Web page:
Week Starting 21 June 2020

Hello all Reception children and families.

Join us this Wednesday 24th June at 10am for a live storytelling session with Ms Whorms from Cypress Lower. All reception children from across the Trust are welcome. You will need your child’s LGFL log on to access this session. If you do not have this, please contact your class teacher on our year group email (below). Details of how to access this session can be found here. The nickname for the session is recjune24. We look forward to seeing you there.

Let’s see who has made it on to our wall of fame this week…..

Mihail, from Beulah Infants, sent us photos of his symmetrical butterfly. Well done.

Darshan, from Ecclesbourne Primary, made the following shapes by using 19 blocks.

Sarah, from Whitehorse Brigstock site, enjoys joining in with weekly phonics sessions.

Zoha, from Whitehorse Manor Infants, and her mum drew the number 19 Numberblock.

Mac, from Cypress Lower, really enjoyed making the number 19 shapes. He looked closely at the TV and copied the shapes with his blocks!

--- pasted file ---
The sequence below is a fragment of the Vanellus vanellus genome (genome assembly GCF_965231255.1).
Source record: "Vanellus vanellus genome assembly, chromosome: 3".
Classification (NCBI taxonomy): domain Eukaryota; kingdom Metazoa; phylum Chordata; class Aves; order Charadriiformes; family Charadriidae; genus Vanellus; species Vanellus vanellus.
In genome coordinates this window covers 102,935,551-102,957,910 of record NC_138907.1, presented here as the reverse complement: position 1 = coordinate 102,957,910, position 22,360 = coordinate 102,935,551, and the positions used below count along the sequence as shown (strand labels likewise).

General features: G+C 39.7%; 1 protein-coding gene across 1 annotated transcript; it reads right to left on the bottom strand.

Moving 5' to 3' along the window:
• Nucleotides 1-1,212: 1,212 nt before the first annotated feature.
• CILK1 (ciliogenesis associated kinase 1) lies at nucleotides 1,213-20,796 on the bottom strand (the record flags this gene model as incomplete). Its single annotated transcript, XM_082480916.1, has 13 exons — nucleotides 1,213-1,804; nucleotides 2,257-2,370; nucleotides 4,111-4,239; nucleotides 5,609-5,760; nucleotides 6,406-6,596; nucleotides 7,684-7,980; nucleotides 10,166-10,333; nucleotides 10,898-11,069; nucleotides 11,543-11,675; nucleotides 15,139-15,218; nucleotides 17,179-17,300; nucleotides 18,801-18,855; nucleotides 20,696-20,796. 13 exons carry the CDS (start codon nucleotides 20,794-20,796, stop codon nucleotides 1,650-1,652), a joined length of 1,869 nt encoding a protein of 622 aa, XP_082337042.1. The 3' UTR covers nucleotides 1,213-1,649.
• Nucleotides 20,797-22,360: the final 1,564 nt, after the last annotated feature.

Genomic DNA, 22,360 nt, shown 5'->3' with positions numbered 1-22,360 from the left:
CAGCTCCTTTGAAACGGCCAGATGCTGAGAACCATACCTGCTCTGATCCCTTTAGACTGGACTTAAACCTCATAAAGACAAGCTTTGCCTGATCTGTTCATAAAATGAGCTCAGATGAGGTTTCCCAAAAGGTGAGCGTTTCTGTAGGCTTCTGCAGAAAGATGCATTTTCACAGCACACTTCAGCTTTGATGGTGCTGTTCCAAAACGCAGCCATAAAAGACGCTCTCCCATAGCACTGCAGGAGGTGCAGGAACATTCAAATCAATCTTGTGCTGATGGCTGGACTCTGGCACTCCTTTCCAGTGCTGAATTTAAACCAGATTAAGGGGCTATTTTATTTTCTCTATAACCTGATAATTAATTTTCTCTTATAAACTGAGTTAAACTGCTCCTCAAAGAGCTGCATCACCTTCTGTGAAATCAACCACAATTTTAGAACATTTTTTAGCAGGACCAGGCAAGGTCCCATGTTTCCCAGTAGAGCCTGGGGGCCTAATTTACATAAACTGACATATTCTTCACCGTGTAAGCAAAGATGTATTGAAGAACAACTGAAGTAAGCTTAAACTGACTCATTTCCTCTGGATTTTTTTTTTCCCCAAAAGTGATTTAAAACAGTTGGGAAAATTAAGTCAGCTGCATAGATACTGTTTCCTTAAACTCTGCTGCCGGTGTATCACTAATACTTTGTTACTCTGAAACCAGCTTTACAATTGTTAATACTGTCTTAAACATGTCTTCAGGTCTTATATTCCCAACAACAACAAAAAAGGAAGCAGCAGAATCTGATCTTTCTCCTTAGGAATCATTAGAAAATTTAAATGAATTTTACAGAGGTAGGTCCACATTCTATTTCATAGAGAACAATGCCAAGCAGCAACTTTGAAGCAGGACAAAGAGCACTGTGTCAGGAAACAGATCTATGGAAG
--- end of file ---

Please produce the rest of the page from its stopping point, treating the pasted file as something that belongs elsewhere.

This week our home learning is linked to the book Mad About Minibeasts by Giles Andreas. Here is an overview of what is to come.

Activity 1 Activity 2 Activity 3
Monday Literacy – ‘Mad About Minibeasts’ Grasshopper poem Mathematics – Counting in 5s and counting to 20 Understanding the World – 30 Acts of Wildness challenge
Tuesday  Phonics – Reading and writing with the ‘oi’ digraph Mathematics – What is doubling? Understanding the World- Caring for living things
Wednesday  Literacy – ‘Mad About Minibeasts’ Bee poem Mathematics – Ladybird doubling activity Physical Development– How to make a ladybird kite
Thursday Phonics – Reading and writing the ‘ai’ digraph Mathematics – What is halving? Personal, Social and Emotional – I am special poem
Friday Literacy – ‘Mad About Minibeasts’ Caterpillar poem Mathematics – Fruit halving activity Expressive Arts and Design – Paper plate minibeasts


Please keep your photos coming by sending them to our dedicated email address. You will get a response from your child’s class teacher.